Death is indeed a clumsy thing of the night that is showcased in the morning.
Bellator fighter, Jordan Parsons has been diagnosed with chronic traumatic encephalopathy (CTE), after he died 6 months ago in a hit-and-run accident in Florida, according to a report by The Boston Globe.
The report that was released on Thursday stated that Parsons, who was 25 at the time of his death, was the first mixed martial artist to be publically diagnosed with CTE.
The diagnosis that was revealed to the Globe by Dr Bennet Omalu, was announced on the same day that Dr Omalu disclosed the postmortem discovery of CTE in the brains of former WWE superstar Balls Mahoney.
Dr Omalu, who is a forensic pathologist, revealed that signs of early stages of the disease were also discovered in Mahoney’s tag-team partner Axl Rotten (Brian Knighton). Dr Omalu discovered the first case of CTE in an NFL player in 2003 and a pro-wrestler in 2007.
In an interview, Dr Omalu pushed for awareness of the disease in MMA after Parsons’ diagnosis.
“These findings confirm that the danger of exposure to CTE is not limited to just football, hockey, and wrestling. Mixed martial arts is also a dangerous sport, and it’s time for everyone to embrace the truth.’’
Known colloquially as being ‘punch drunk’, CTE is a progressive degenerative brain disease, that develops in those who have had ‘severe’ or repeated blows to the head. It can only be officially diagnosed post-mortem, through direct tissue examination.
Balls Mahoney, whose real name was Jon Rechner, is the third pro-wrestler to be diagnosed with the disease and the first since 2009. According to the report, the autopsies of both wrestlers and Parsons were conducted by Dr Julia K. Kofler, a neuropathologist at the University of Pittsburgh Medical Center Presbyterian; which is associated with Omalu’s charity.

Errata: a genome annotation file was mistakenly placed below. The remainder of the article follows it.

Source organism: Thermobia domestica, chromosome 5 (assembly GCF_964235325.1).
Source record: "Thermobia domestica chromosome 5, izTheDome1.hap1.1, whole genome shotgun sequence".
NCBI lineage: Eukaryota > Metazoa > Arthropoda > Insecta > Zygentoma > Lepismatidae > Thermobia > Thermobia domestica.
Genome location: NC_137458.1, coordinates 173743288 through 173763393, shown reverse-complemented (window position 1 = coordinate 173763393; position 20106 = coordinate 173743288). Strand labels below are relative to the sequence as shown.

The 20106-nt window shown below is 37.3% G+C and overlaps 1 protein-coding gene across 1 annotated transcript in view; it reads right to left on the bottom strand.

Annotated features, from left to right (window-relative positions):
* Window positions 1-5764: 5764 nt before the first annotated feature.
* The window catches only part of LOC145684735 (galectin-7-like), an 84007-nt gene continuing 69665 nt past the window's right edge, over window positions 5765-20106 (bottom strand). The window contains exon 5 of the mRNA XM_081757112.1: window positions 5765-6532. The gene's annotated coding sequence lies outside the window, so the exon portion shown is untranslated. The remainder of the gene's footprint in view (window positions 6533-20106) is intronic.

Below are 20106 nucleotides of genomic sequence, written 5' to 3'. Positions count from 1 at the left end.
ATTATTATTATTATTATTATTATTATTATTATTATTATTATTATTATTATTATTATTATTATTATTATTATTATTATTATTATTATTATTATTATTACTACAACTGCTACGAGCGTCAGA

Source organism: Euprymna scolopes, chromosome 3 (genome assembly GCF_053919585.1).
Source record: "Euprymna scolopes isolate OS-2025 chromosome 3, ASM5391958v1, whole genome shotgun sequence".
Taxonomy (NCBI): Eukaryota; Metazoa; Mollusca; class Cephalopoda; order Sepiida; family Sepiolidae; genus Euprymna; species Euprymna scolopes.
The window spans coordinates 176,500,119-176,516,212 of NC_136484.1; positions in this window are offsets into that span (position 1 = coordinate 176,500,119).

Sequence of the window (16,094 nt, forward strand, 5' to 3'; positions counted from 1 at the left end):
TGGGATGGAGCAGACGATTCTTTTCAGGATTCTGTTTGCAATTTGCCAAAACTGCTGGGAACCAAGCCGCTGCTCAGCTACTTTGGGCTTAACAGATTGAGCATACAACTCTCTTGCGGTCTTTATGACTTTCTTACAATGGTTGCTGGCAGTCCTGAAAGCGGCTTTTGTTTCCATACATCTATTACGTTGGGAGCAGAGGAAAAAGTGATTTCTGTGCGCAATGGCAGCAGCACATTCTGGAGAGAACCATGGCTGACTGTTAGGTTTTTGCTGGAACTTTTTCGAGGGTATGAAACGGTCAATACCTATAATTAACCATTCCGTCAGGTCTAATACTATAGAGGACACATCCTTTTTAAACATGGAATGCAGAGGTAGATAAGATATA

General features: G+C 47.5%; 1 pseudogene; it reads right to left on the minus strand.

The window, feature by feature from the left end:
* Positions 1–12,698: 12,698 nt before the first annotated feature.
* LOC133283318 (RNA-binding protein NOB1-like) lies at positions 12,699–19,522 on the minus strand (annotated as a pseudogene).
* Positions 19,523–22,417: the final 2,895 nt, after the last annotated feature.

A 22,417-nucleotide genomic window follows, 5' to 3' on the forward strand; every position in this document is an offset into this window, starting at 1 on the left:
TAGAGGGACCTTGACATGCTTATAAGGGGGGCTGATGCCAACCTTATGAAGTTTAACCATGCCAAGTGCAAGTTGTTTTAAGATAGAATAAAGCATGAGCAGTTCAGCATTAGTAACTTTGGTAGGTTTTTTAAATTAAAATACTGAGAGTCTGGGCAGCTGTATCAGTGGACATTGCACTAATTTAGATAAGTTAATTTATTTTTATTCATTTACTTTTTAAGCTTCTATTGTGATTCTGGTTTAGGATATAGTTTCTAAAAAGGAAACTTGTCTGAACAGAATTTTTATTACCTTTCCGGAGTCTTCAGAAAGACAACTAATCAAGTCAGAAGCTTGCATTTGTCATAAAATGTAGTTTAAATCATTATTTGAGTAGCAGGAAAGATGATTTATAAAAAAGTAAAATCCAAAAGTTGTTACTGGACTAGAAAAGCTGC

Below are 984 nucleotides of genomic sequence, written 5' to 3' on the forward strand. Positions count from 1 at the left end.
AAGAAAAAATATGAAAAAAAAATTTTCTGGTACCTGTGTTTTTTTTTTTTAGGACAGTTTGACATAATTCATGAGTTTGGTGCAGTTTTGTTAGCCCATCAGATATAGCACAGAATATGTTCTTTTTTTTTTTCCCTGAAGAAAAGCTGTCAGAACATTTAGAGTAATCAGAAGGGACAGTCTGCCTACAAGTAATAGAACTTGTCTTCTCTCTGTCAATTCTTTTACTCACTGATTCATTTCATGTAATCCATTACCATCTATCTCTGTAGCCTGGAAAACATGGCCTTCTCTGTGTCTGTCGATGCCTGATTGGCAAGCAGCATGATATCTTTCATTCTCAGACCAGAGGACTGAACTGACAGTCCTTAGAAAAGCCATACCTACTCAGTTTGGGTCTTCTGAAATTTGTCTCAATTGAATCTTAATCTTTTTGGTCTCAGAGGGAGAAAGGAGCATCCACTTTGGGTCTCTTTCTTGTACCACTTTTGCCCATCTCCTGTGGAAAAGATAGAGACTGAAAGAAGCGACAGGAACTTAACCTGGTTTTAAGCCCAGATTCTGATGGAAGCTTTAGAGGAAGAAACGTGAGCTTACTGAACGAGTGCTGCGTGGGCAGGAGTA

Rechner reportedly had memory problems, a symptom of CTE, before he died of a heart-attack in April in New Jersey. Suzanne Rechner, his mother, said that this should serve as a warning to other wrestlers and that ‘WWE, just like the NFL should take care of its people’.
Axl Rotten on the other hand, who died of a heroin overdose, suffered from severe physical and mental problems from his years as a pro-wrestler according to his family.
Omalu insisted that the CTE could not have been the direct cause of Parsons’ death, as it is a ‘chronic disease that develops over time’. However, the doctor endorsed Kofler’s findings and urged everyone related to high contact sports, where athletes are likely to receive severe blows to the head, to come together and find a solution.
In reaction to the fighter’s demise, a statement was released by Bellator president Scott Cocker to the Globe:
“Jordan was a shining star in this sport and a beloved member of the Bellator family who we miss very much and we continue to honor through the ‘Jordan Parsons Memorial Scholarship Fund’.”
Parsons may be the first martial artist to be diagnosed with CTE, however, WWE has many employees who are reported to have degenerative brain conditions brought on by repeated blows to the head.
The diagnosis of the first MMA fighter could also leave promotions like the UFC and Bellator wide open to lawsuits much like the NFL at present.